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 Table of Contents  
ORIGINAL ARTICLE
Year : 2012  |  Volume : 4  |  Issue : 3  |  Page : 147-150

Clinico-epidemiological characteristics of patients presenting with organophosphorus poisoning


1 Department of Clinical and Experimental Pharmacology, Calcutta School of Tropical Medicine, Kolkata, West Bengal, India
2 Department of Medicine, R.G. Kar Medical College, Kolkata, West Bengal, India

Date of Web Publication16-Mar-2012

Correspondence Address:
Indranil Banerjee
10P, D.P.P. Road, Kolkata - 700 047, West Bengal
India
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Source of Support: None, Conflict of Interest: None


DOI: 10.4103/1947-2714.93884

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  Abstract 

Background: Organophosphorus (OP) poisoning is a major health problem all over the world, particularly in the developing countries. Aim: The present study aims to explore the clinical and epidemiological features found in patients presenting with OP poisoning. Materials and Methods: A 1-year cross-sectional study was conducted on patients presenting with clinical features of OP poisoning in a tertiary care medical college. Results: A total of 968 patients presented during the study period. Poisoning with suicidal intent (82.02%) was more common than the accidental one (17.98%). Majority of the patients were housewives (42%) followed by farmers, shopkeepers, laborers, students. Methyl parathion was the most common poison consumed by the patients (35.74%) followed by diazinon, chlorpyriphos, dimicron. Nausea and vomiting (85.02%) was the most common symptom while miosis was the most common sign observed in 91.94% patients. A total of 56 patients of OP poisoning died (5.78%) with respiratory failure being the primary cause of death followed by CNS depression, cardiac arrest, and septicaemia. Conclusion: The present study showed that majority of the patients were of young age with females outnumbering males. Poisoning with suicidal intent was more common than accidental. Nausea and vomiting was the most common symptom reported by the patients while miosis was the most common sign observed by the treating physicians of the research team.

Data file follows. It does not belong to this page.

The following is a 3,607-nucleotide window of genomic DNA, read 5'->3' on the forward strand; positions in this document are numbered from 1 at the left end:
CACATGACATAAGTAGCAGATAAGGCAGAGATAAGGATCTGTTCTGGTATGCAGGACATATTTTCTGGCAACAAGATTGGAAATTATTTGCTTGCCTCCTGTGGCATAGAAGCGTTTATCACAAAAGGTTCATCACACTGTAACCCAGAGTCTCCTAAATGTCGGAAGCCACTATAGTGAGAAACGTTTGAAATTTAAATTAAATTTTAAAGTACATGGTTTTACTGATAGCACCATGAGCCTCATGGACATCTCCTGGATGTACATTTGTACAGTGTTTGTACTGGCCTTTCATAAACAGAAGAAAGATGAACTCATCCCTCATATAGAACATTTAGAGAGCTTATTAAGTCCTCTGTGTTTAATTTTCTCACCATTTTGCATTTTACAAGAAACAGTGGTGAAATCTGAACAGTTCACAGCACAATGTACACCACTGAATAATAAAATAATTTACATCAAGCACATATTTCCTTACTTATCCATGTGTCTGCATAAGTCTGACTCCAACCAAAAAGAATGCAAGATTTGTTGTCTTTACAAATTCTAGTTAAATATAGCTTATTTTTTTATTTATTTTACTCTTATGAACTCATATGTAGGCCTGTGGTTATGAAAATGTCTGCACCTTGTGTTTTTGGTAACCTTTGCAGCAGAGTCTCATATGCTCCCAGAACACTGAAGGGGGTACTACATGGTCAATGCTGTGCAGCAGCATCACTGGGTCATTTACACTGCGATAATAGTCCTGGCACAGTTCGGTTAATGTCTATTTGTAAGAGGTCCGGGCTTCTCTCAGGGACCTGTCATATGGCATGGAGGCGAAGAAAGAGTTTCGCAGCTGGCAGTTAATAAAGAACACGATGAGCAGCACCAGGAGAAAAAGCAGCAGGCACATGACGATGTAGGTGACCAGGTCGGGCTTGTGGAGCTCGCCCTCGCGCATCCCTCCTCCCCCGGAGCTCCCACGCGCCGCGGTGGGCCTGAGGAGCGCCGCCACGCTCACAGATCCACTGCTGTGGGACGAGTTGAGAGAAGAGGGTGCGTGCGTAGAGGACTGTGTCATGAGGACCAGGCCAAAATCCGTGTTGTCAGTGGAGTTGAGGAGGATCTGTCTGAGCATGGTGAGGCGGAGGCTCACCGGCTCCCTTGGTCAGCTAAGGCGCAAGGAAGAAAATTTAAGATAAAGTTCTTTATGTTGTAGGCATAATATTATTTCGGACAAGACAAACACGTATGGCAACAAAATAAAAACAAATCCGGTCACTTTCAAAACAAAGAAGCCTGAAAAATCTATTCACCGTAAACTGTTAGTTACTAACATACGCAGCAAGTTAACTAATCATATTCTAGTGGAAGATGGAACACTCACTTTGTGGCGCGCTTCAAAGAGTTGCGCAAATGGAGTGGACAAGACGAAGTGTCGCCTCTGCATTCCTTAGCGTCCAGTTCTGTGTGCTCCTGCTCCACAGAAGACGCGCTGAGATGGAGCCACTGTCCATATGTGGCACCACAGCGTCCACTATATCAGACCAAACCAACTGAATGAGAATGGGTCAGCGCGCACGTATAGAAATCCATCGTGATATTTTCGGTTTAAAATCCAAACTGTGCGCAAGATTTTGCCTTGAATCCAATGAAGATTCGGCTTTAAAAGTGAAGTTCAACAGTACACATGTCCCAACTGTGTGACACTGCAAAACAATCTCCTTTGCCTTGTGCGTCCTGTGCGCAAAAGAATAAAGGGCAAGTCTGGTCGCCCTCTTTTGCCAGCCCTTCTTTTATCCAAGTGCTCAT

Keywords: Clinico-epidemiological characteristics, organophosphorus poisoning, study


How to cite this article:
Banerjee I, Tripathi S K, Roy A S. Clinico-epidemiological characteristics of patients presenting with organophosphorus poisoning. North Am J Med Sci 2012;4:147-50

How to cite this URL:
Banerjee I, Tripathi S K, Roy A S. Clinico-epidemiological characteristics of patients presenting with organophosphorus poisoning. North Am J Med Sci [serial online] 2012 [cited 2019 Nov 22];4:147-50. Available from: http://www.najms.org/text.asp?2012/4/3/147/93884


  Introduction Top


Poisoning with organophosphorus compounds (OP) is a global problem. World Health Organization estimates that one million serious unintentional poisonings occur every year and an additional two million people are hospitalized for suicide attempts with pesticides. [1] India is a predominantly agrarian country where pesticides are routinely used for farming. According to data available from National Poison Information Centre India, suicidal poisoning with house-hold agents (OPs, carbamates, pyrethrinoids, etc.) is the most common modality of poisoning. [2] Recent data from National crime bureau of India shows suicide by consumption of pesticides account for 19.4% and 19.7% of all cases of suicidal poisoning in the year 2006 and 2007 respectively. [3]